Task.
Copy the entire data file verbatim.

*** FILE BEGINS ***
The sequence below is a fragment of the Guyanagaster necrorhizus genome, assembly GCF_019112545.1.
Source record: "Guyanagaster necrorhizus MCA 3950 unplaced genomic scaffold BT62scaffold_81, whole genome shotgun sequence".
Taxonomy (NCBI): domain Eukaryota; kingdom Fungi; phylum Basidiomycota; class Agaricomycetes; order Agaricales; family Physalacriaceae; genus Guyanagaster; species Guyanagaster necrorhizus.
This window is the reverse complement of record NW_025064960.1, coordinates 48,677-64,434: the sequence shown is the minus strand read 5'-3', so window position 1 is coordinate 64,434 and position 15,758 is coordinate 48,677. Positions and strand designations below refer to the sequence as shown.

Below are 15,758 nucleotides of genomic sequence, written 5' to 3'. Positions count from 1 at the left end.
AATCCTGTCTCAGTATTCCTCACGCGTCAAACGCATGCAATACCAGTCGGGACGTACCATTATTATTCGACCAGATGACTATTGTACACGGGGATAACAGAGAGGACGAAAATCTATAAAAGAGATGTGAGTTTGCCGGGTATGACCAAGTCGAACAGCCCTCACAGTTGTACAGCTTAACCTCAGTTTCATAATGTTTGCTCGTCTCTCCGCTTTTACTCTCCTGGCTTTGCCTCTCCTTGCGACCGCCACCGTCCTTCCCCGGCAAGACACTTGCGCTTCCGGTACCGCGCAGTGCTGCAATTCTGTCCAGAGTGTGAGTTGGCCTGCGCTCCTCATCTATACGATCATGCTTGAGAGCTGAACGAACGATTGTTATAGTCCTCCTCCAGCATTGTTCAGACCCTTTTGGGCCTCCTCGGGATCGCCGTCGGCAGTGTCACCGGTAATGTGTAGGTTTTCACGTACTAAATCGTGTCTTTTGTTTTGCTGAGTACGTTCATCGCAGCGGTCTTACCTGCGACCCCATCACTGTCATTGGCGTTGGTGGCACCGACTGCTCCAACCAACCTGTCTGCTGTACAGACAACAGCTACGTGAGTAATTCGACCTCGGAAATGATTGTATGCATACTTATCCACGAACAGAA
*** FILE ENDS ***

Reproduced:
The sequence below is a fragment of the Guyanagaster necrorhizus genome, assembly GCF_019112545.1.
Source record: "Guyanagaster necrorhizus MCA 3950 unplaced genomic scaffold BT62scaffold_81, whole genome shotgun sequence".
Taxonomy (NCBI): domain Eukaryota; kingdom Fungi; phylum Basidiomycota; class Agaricomycetes; order Agaricales; family Physalacriaceae; genus Guyanagaster; species Guyanagaster necrorhizus.
This window is the reverse complement of record NW_025064960.1, coordinates 48,677-64,434: the sequence shown is the minus strand read 5'-3', so window position 1 is coordinate 64,434 and position 15,758 is coordinate 48,677. Positions and strand designations below refer to the sequence as shown.

Below are 15,758 nucleotides of genomic sequence, written 5' to 3'. Positions count from 1 at the left end.
AATCCTGTCTCAGTATTCCTCACGCGTCAAACGCATGCAATACCAGTCGGGACGTACCATTATTATTCGACCAGATGACTATTGTACACGGGGATAACAGAGAGGACGAAAATCTATAAAAGAGATGTGAGTTTGCCGGGTATGACCAAGTCGAACAGCCCTCACAGTTGTACAGCTTAACCTCAGTTTCATAATGTTTGCTCGTCTCTCCGCTTTTACTCTCCTGGCTTTGCCTCTCCTTGCGACCGCCACCGTCCTTCCCCGGCAAGACACTTGCGCTTCCGGTACCGCGCAGTGCTGCAATTCTGTCCAGAGTGTGAGTTGGCCTGCGCTCCTCATCTATACGATCATGCTTGAGAGCTGAACGAACGATTGTTATAGTCCTCCTCCAGCATTGTTCAGACCCTTTTGGGCCTCCTCGGGATCGCCGTCGGCAGTGTCACCGGTAATGTGTAGGTTTTCACGTACTAAATCGTGTCTTTTGTTTTGCTGAGTACGTTCATCGCAGCGGTCTTACCTGCGACCCCATCACTGTCATTGGCGTTGGTGGCACCGACTGCTCCAACCAACCTGTCTGCTGTACAGACAACAGCTACGTGAGTAATTCGACCTCGGAAATGATTGTATGCATACTTATCCACGAACAGAA